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I´m beginning with C and I´m willing to understand certain conditions.

I have a text file, generated by notepad or direct via shell by echo in a windows os.

When running this the output show extra chars. What I ´m doing wrong? How I can read text files in a secure way char by char?

Using codeblocks with minggw.

file.txt:

TEST

C program

void main()
{
   int i;
   FILE *fp;

   fp = fopen("file.txt","r");

   while ((i = fgetc(fp)) != EOF)
   {
      printf("%c",i);
   }
}

Output

 ■T E S T

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2  
What is origem ? –  Joze Oct 23 '13 at 12:05
1  
while should be while ((c = fgetc(fp)) != EOF) –  Grijesh Chauhan Oct 23 '13 at 12:10
    
it´s fp, I forgot to translate it, now it´s fine.. ty ! –  Guilherme Viebig Oct 23 '13 at 12:40

2 Answers 2

up vote 3 down vote accepted

Your code has issues, but the result is fine.

Your file is likely UTF-8 with a (confusingly enough) byte order mark in the beginning. Your program is (correctly) reading and printing the bytes of the BOM, which then appear in the output as strange characters before the proper text.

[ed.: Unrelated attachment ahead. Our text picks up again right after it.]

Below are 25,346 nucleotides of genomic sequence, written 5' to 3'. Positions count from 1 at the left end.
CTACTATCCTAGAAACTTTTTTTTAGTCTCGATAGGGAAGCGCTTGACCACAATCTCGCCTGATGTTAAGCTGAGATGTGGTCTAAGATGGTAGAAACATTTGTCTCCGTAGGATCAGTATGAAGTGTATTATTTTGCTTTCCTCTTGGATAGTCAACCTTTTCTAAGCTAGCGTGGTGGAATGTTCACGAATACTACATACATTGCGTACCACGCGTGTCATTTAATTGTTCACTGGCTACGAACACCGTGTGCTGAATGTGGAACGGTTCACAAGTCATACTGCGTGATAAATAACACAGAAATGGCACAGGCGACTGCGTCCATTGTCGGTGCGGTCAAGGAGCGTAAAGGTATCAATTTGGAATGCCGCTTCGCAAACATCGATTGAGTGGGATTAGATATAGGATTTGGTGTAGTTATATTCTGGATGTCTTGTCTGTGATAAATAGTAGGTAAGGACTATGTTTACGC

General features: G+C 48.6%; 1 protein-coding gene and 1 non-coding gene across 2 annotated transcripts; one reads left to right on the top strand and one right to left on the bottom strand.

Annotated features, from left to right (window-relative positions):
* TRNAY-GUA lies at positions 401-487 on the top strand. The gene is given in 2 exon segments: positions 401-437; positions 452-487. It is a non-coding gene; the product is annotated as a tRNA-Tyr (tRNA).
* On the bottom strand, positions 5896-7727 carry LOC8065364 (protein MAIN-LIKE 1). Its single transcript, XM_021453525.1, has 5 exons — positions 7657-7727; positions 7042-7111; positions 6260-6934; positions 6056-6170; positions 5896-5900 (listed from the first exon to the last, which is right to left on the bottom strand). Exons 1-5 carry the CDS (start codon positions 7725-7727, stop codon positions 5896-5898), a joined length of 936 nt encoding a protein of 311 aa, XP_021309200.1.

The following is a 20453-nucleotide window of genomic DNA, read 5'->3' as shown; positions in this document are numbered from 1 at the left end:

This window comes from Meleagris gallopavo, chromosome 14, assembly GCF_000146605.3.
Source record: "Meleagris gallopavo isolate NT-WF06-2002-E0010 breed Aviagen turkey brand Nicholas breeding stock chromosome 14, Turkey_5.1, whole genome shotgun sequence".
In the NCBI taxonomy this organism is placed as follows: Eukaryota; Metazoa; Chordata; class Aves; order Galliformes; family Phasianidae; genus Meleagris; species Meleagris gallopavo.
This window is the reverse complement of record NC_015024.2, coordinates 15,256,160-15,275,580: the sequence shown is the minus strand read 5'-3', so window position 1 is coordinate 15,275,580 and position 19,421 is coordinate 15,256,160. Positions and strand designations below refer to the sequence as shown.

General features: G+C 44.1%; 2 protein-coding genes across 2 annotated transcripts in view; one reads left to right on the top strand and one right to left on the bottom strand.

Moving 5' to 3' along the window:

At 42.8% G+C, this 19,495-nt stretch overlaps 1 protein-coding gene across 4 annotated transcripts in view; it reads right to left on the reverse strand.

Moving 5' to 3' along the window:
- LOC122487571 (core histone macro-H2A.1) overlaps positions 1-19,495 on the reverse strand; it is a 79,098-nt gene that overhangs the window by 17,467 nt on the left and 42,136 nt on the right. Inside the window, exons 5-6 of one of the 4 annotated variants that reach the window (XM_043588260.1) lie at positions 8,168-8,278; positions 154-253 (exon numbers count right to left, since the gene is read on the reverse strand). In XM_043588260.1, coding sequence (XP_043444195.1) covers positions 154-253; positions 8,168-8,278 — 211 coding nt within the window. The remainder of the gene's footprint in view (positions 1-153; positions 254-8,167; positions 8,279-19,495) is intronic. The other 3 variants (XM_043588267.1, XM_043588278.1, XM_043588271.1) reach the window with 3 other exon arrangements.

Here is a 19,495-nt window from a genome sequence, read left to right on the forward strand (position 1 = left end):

Of course, UTF-8 should never need a byte order mark (it's 8-bit bytes!), but that doesn't prevent some less clued-in programs from incuding one. Window's Notepad is the first program on the list of such programs.

UPDATE: I didn't consider the spacing between your letters, which of course indicate 16-bit input. That's your problem right there, then. Your C code is not reading wide characters.

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Well, echo also makes the files looks like that. Notepad++ wrote a file that was ok, but when openning the "bad" one it saves it in the same bad way. That´s because the encoding is UCS-2 Little indian.. When I switch to ANSI it runs OK, when UTF8 another chars appear on the beginning. –  Guilherme Viebig Oct 23 '13 at 12:57
    
Any thoughts on using fgect to read this encoded files in the less effort possible way? Any implementation or library that takes care of doing that? Thank you! –  Guilherme Viebig Oct 23 '13 at 13:01
    
I suppose that I need a abstraction layer for each encoding... –  Guilherme Viebig Oct 23 '13 at 13:03

Try this code

void main()
{
   int c,i;
   FILE *fp;

   fp = fopen("file.txt","r");

   while ((i = fgetc(fp)) != EOF)
   {
     printf("%c",i);
   }
}'
share|improve this answer
    
this is the same code I posted corrected :> Output is the same, I think there is a issue with encoding –  Guilherme Viebig Oct 23 '13 at 12:48

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